In the October issue of Canadian Geographic, four Canadian space experts — Melissa Battler, Wayne Ellis, Chris Gainor and Bryan Versteeg* — gathered to discuss what’s next for the country’s space program and industry. Their wide-ranging conversation tackled the state of the Canadian Space Agency, human space exploration, the next frontier for Canada in space and more. Not all of the questions and answers made it into the magazine, however, so here are a few more of the panelists’ insights.

*While he was a full and valued participant in the discussion, Bryan Versteeg chose not to respond to the questions that appear here. You can see his answers to other questions in the October issue of Canadian Geographic. Ed.

The panelists:
Melissa Battler is the senior academic program designer at the University of Western Ontario’s Centre for Planetary Science and Exploration, where she earned a PhD studying the mineralogy of Canadian Arctic cold springs and the detection of spring deposits on Mars.

Wayne Ellis is the president of the Canadian Space Society. He has more than 20 years of military experience and more than seven years of experience as an aerospace consultant. He has an MSc in space science from the Royal Military College, in Kingston, Ont.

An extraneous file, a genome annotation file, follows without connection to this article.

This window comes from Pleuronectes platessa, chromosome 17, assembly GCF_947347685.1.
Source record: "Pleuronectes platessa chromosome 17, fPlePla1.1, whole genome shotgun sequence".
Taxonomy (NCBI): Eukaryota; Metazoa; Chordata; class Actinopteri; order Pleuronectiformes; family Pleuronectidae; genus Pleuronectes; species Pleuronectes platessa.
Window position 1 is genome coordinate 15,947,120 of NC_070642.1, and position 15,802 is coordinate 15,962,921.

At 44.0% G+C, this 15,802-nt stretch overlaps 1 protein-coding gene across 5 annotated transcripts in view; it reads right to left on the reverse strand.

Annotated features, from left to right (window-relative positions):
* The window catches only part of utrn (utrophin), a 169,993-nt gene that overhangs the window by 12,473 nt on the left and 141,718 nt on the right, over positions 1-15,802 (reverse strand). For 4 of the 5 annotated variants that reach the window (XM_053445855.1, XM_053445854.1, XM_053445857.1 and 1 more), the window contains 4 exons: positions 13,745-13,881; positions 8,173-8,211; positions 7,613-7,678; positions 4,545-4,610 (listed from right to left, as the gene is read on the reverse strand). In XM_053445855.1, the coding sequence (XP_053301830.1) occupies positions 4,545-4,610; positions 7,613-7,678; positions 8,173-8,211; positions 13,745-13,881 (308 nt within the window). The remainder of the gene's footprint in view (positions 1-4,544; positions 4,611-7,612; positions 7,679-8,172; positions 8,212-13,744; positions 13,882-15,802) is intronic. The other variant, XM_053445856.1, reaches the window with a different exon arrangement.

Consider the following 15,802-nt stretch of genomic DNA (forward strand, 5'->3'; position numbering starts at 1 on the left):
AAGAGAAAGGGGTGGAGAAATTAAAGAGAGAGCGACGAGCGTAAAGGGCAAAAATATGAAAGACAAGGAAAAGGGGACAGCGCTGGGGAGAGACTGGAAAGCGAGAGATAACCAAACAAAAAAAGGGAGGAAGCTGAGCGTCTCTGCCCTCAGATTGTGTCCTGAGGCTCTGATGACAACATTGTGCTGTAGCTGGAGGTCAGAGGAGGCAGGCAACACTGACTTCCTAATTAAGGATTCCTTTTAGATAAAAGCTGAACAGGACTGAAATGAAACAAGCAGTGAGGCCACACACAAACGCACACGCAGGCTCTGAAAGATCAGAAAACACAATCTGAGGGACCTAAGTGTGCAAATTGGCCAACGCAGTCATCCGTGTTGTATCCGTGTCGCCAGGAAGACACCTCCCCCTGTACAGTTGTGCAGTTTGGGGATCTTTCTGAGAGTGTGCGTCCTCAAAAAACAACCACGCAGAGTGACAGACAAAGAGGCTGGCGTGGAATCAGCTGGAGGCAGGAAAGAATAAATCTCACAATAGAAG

Chris Gainor is a writer and historian of technology who has written four books and numerous articles on the history of space exploration and aeronautics in Canada and elsewhere. He is second vice-president of the Royal Astronomical Society of Canada.

Bryan Versteeg is a conceptual designer for space exploration and advanced technologies, a co-founder of the space-resources company Deep Space Industries and a manufacturing-technology startup called Freespace Composites. He is also the head concept designer for the Mars One mission, which aims to have the first human settlement established on the red planet by 2025.

There was concern voiced from some quarters over the militarization of space following former Gen. Walter Natynczyk’s appointment as president of the Canadian Space Agency in 2013. Are those valid concerns? What’s the relationship like between the military and those who work more on the pure science or exploration side of the space industry?